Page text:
I got involved with bowling in 1979, and the following year, I went to St. Petersburg, Florida, and won the A Division National Championship. I continued to bowl a lot, and I was winning local tournaments, but I didn't win another national championship until 2000 in Las Vegas. Last month, at the age of 79, I won another national championship in the scratch division.
Editor’s Note: Hear Arballo talk about his latest victory in an interview with the American Wheelchair Bowling Association. See the video here.
A few years ago while on my way home from my last trip to Romania, I decided the travel was getting to be too hard on me. I was coming back from trips completely exhausted, so I finally retired from international travel.
Now I love gardening. I have my plots raised, so I don't have to bend all the way down to the ground. I have tomatoes, corn, squash, zucchini, jalapeños, and pumpkins, and I do all of my gardening myself. I also still do a lot of bowling. That's what occupies me the most these days.
My wife and I try to stay physically active by going for walks around our neighborhood, and I push myself in my wheelchair.
I’ve been blessed tremendously, and I try to do the best I can to help other people and let them know that what happened to me was only through the power of Jesus Christ. He knew the plans he had for me when I sure didn't. I never realized when I got hurt that I would be anything, much less be on the US Paralympic Team and win a gold medal for our country.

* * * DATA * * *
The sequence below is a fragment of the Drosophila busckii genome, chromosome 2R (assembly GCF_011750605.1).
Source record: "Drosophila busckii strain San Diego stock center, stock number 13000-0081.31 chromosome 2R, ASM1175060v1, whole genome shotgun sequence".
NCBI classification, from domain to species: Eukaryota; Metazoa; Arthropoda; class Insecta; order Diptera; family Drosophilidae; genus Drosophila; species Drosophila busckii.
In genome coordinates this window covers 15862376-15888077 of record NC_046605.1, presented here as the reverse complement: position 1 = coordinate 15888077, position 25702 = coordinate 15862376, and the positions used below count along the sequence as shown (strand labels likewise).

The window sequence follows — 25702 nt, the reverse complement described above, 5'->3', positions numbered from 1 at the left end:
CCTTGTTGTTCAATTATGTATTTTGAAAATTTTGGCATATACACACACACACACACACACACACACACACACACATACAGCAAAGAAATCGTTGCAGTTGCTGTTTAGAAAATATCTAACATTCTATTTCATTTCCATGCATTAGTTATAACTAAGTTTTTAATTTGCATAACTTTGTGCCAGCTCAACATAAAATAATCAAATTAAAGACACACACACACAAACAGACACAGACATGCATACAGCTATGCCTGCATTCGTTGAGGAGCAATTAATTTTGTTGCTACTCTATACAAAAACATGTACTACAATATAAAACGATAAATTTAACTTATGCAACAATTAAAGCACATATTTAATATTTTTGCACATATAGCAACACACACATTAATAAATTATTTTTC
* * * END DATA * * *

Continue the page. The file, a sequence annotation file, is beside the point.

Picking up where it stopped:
You're in a wheelchair, and there's nothing you can do about it. If there are any medical advances, somebody will let you know. But for right now, just get over the “feeling sorry for yourself” stage. It's okay to feel sorry for yourself at first, but you can't dwell on it. Get involved with wheelchair sports or some sort of physical activity, and if you haven’t already, get your education. If you were working at the time of your injury, go back to where you worked before and get your job back. They have to make your workplace accessible so that you can continue your work. Also, you have to love yourself, because God says, “Love your neighbor as yourself.” If you don't love yourself, how are you going to love your neighbor?
Most of all, never, never, never give up on yourself!
Betsy Bailey has a diverse background including experience in marketing research at American Express, business operations and client relations with 601am, travel and culinary writing with VegDining, and playing volleyball professionally overseas.
Betsy is excited to get back into writing, something she’s adored since childhood, and thoroughly enjoys the process of getting to know her interviewees. On top of her work with Wheel:Life, she also teaches students learning English as a second language, speaks French fluently, and travels any chance she gets!